But it will be said that in France, even under the old government, individuals without high birth were named to the greatest places. Yes; they were sometimes employed where they were useful to the state; but a bourgeois citizen could in no case be made the equal of a man of noble family. How was it possible to give decorations of the first order to a man of talent, without high birth, when genealogical titles were requisite to have the right of wearing them? Have we ever seen the title of duke and peer conferred on one who could have been called an upstart? And was not this word parvenu in itself an offense? Even the members of the French parliament could never, as we have already stated, cause themselves to be considered the equals of the nobility of sword. In England, rank and equality are combined in the manner most favorable to the prosperity of the state, and the happiness of the nation is the object of all social distinctions. There, as everywhere else, historical names inspire that respect of which a grateful imagination cannot refuse the tribute; but the titles remaining the same, though passing from one family to another, there results from this a salutary ignorance in the minds of the people, which leads them to pay the same respect to the same titles, whatever may be the family name to which they are attached. The great Marlborough10 was called Churchill, and was certainly not of so noble an origin as the ancient house of Spencer, to which the present Duke of Marlborough belongs; but without speaking of the memory of a great man, which would have sufficed to honor his descendants, the people of the better classes only know that the Duke of Marlborough of our days is of more illustrious descent than the famous General, and the respect in which he is held by the mass of the nation neither gains nor loses from that circumstance. The Duke of Northumberland,11 on the contrary, descends, by the female branch only, from the famous Percy Hotspur;12 and, nevertheless, he is considered by everybody as the true heir of that house. People exclaim against the regularity of ceremonials in England; the seniority of a single day, in point of nomination to the peerage, gives one peer precedence of another named some hours later. The wife and daughter share the advantages of the husband or father; but it is precisely this regularity of ranks which prevents qualms of vanity; for it may happen that the last created peer is of a nobler birth than he by whom he is preceded; he may at least think so; and everyone takes his share of self-love without injuring the public.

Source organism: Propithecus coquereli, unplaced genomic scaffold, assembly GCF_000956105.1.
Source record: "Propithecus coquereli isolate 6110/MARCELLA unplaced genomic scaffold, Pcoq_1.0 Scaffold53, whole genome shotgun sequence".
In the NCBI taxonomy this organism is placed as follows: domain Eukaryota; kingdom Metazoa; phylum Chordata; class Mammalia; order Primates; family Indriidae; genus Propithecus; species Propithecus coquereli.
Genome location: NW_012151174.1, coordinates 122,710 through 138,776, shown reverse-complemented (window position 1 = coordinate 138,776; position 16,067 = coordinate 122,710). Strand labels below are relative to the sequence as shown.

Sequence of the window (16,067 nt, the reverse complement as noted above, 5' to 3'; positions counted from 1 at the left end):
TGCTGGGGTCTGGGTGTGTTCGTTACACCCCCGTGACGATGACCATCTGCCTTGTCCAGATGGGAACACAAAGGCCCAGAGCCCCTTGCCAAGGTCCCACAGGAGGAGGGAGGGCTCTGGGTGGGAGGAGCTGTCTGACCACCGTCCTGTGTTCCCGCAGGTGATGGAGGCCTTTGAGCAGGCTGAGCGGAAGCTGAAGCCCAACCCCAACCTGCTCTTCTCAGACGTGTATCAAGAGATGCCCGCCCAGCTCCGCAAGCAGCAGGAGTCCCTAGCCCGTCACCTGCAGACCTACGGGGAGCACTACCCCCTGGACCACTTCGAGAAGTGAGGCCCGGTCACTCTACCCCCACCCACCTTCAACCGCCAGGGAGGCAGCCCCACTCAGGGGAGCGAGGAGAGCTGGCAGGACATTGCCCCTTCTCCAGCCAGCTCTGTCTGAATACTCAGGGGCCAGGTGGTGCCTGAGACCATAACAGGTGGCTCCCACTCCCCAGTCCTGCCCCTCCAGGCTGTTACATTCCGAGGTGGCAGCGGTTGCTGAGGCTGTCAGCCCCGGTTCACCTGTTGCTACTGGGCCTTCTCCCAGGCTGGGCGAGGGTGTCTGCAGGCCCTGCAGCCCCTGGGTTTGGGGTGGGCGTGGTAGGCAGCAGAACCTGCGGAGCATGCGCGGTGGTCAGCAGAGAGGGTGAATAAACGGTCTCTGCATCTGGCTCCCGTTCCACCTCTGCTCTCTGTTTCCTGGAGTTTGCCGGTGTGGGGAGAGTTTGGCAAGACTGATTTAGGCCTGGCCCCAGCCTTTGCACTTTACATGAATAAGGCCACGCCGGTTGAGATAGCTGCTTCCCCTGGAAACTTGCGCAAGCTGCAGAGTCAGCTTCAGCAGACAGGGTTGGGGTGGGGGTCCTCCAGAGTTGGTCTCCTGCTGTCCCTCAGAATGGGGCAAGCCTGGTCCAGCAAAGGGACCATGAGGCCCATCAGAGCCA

The nobility of France, on the contrary, could be classed only by the genealogist of the court. His decisions, founded on parchments, were without appeal; and thus, whilst the English aristocracy is the hope of all, since every person can attain it, French aristocracy was necessarily the despair of all, since it was impossible for an individual to obtain, by the efforts of his whole life, that which chance had refused him. It is not the inglorious order of birth, said an English poet to William III, which has raised you to the throne, but genius and virtue.